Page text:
For each stat, then, were 13 different percent changes, for the 13 different quarterbacks. These percent changes were averaged, to provide a rough expectation for the percent change we will see in Carson Wen—oop! I mean, in the faceless, nameless QB’s numbers in 2017.

Table time? Table time.

Carson Wentz Projected 2017 Stats

Category Cmp Att Cmp% Yds TD Int TD% Int% Rate Sk Yds2 Y/A AY/A ANY/A Y/G W L T
Category Cmp Att Cmp% Yds TD Int TD% Int% Rate Sk Yds2 Y/A AY/A ANY/A Y/G W L T
Wentz 379 607 62.4 3782 16 14 2.6 2.3 52.8 33 213 6.2 5.7 5.58 236.5 7 9 0
% increase 4.687655189 1.681835907 3.117684217 5.106578785 24.82683983 -4.45403451 21.73412078 -7.045084748 7.992257334 15.72539387 11.97853508 4.064132305 9.32909321 11.18850665 5.103385983 33.74847375 -1.539656924
2017 Stats 397.6399917 617.3833753 64.40803928 3985.523919 21.28419234 13.40302466 3.322009573 2.14862738 57.38647474 39.15770303 241.9864293 6.462650674 6.286470712 6.282970582 249.2185864 10.56579432 8.863532016 0

What stands out? A couple of things, to me.

Firstly, I expected a far greater uptick for attempted passes in Year 2—however, only a 1.68% increase tacks on a measly 10 attempts to Wentz’s 2016 totals. That’s less than an attempt added per game—and, given the concern around his arm, I’d expect that number to actually drop in 2017.

Secondly, how about a 25% increase in touchdown in Year 2—and a 4% decrease in interceptions? Second-year QBs are better than the credit I gave them, man. On the most recent Locked On Eagles podcast, I predicted Wentz would throw at least 18 interceptions, assuming that another year of confidence would embolden him to even riskier throws this season, and thus more INTs.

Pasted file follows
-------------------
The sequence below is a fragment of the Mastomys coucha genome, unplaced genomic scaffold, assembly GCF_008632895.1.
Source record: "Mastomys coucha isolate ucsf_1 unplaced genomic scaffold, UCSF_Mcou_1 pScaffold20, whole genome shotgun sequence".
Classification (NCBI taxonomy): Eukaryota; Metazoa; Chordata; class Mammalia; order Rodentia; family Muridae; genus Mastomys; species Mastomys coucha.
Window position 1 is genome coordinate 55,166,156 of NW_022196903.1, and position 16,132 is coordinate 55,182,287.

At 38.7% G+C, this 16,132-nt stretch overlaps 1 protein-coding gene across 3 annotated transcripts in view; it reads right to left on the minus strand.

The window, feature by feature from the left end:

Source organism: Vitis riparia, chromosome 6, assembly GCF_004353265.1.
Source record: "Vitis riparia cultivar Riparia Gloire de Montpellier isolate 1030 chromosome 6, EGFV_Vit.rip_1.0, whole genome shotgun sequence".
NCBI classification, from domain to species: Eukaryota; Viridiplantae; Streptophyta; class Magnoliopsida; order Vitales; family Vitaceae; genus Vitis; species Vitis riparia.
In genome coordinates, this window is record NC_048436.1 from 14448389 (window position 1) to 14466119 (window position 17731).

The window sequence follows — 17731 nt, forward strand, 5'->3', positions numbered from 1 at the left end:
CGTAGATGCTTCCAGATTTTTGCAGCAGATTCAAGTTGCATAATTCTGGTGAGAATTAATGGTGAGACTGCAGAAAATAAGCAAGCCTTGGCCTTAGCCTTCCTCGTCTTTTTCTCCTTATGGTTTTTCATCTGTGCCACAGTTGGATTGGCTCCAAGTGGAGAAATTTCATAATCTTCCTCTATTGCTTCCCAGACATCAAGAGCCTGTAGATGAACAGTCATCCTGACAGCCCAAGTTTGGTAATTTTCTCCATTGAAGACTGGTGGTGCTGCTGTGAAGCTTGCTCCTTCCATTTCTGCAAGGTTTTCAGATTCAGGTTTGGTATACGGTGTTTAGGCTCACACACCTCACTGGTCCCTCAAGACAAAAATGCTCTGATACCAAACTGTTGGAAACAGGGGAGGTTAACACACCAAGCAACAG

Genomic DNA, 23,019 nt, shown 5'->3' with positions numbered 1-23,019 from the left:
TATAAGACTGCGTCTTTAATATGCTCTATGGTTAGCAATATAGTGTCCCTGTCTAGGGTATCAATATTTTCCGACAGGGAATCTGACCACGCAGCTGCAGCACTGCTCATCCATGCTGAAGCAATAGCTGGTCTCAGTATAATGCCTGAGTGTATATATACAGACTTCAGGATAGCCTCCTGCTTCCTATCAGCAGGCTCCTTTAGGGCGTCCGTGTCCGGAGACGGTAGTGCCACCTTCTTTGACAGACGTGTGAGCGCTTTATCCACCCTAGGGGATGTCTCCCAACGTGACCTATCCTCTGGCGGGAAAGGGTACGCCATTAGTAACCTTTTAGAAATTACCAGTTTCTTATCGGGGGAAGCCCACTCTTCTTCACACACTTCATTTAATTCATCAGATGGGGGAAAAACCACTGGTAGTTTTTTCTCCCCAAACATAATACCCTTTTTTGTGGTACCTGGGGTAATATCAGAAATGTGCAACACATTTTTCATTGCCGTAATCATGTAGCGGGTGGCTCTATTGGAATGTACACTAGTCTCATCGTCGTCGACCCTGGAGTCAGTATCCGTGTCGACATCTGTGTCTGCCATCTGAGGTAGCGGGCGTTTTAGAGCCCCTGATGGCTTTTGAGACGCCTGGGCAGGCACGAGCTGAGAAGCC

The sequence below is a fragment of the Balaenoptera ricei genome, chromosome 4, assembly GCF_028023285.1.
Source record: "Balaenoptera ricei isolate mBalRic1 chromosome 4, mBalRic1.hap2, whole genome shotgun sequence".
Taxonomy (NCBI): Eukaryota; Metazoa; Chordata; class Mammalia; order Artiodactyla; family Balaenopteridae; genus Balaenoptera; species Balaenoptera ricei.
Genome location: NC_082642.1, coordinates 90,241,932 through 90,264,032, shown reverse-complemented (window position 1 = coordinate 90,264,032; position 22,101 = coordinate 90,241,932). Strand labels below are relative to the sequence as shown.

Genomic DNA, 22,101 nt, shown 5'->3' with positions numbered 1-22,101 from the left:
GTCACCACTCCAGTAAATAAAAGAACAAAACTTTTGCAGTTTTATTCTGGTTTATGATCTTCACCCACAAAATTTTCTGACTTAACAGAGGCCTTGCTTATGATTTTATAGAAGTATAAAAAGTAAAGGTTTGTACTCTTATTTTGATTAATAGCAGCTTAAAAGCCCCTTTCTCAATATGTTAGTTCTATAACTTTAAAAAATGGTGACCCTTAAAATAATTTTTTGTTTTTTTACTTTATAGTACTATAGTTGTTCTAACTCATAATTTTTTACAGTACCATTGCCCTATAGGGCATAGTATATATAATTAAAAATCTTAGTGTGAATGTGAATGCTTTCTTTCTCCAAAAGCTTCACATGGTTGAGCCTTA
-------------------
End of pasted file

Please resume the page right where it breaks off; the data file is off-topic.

And for second-year QBs Derek Carr, Andy Dalton, and Matt Ryan, it did: they all had positive percent changes for INTs, indicating more thrown in Year 2 than in Year 1. But each of those QBs saw at least a 35% increase in TDs, with Ryan and Carr seeing over a 50%—does it get bolder than this?!—50% increase in TDs. It’s a smaller sample size, but if Wentz throws more than 14 INTs this year, chances are he’s thrown for around 24 TDs. That’s roughly the same TD:INT ratio as he’s currently predicted. Good deal.

There’s a nice little climb in efficient stats (Y/A, AY/A, ANY/A). I’m not going to pretend to really understand too much about these stats, because I don’t—if you do, please comment and let the good readers know what’s up. But I do know that more efficient throws could allay the high volume passing attack that wore on Wentz’s arm last season, and I’m down for that.

Finally, take a look at the win/loss column. Obviously, being projected 10.5 wins and 9 losses makes no sense—but, if we’re projecting Philly’s record this year, I think 10-6 is about as high of a ceiling as you’ll hit, and I think 7-9 is a decently low floor. So those numbers reflect an accurate range, in my opinion.

Chalk these stats down as my official predictions for Carson Wentz’s 2017 season. As a second-year, we can expect better numbers from him—and those numbers have historically translated into improved records, as well. Of course, when you pick up one end of the stick, you pick up the other. These numbers, applied to the other 2016 QB who started all 16 games, give Dak Prescott a QB rating of 114.01, 30 TDs, 4 INTs, a 70% completion percentage, and 19 wins—more than enough to take home a Lombardi Trophy.

Admittedly, Dak’s rookie season is on the outer bound of these stats from the jump, so applying the average to him inflates his projection. The point remains: for both of these second-year quarterbacks, the cards are stacked in their respective favors. And their teams should benefit handsomely from it.

Though we will still argue about it next year nonetheless.